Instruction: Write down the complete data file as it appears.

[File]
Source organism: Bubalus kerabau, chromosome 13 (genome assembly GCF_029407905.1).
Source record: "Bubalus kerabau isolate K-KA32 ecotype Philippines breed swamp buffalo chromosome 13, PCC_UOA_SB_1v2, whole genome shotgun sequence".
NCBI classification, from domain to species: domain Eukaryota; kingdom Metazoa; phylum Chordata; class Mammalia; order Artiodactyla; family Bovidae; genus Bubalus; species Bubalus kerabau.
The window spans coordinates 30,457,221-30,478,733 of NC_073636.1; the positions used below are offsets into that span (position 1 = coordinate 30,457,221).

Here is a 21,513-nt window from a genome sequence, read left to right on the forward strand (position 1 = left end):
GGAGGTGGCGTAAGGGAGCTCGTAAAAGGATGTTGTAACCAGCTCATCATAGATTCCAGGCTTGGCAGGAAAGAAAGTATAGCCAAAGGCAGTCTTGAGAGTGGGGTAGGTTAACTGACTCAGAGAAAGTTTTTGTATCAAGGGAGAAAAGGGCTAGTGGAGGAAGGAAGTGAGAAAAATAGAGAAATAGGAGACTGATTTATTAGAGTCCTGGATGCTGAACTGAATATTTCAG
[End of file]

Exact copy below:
Source organism: Bubalus kerabau, chromosome 13 (genome assembly GCF_029407905.1).
Source record: "Bubalus kerabau isolate K-KA32 ecotype Philippines breed swamp buffalo chromosome 13, PCC_UOA_SB_1v2, whole genome shotgun sequence".
NCBI classification, from domain to species: domain Eukaryota; kingdom Metazoa; phylum Chordata; class Mammalia; order Artiodactyla; family Bovidae; genus Bubalus; species Bubalus kerabau.
The window spans coordinates 30,457,221-30,478,733 of NC_073636.1; the positions used below are offsets into that span (position 1 = coordinate 30,457,221).

Here is a 21,513-nt window from a genome sequence, read left to right on the forward strand (position 1 = left end):
GGAGGTGGCGTAAGGGAGCTCGTAAAAGGATGTTGTAACCAGCTCATCATAGATTCCAGGCTTGGCAGGAAAGAAAGTATAGCCAAAGGCAGTCTTGAGAGTGGGGTAGGTTAACTGACTCAGAGAAAGTTTTTGTATCAAGGGAGAAAAGGGCTAGTGGAGGAAGGAAGTGAGAAAAATAGAGAAATAGGAGACTGATTTATTAGAGTCCTGGATGCTGAACTGAATATTTCAG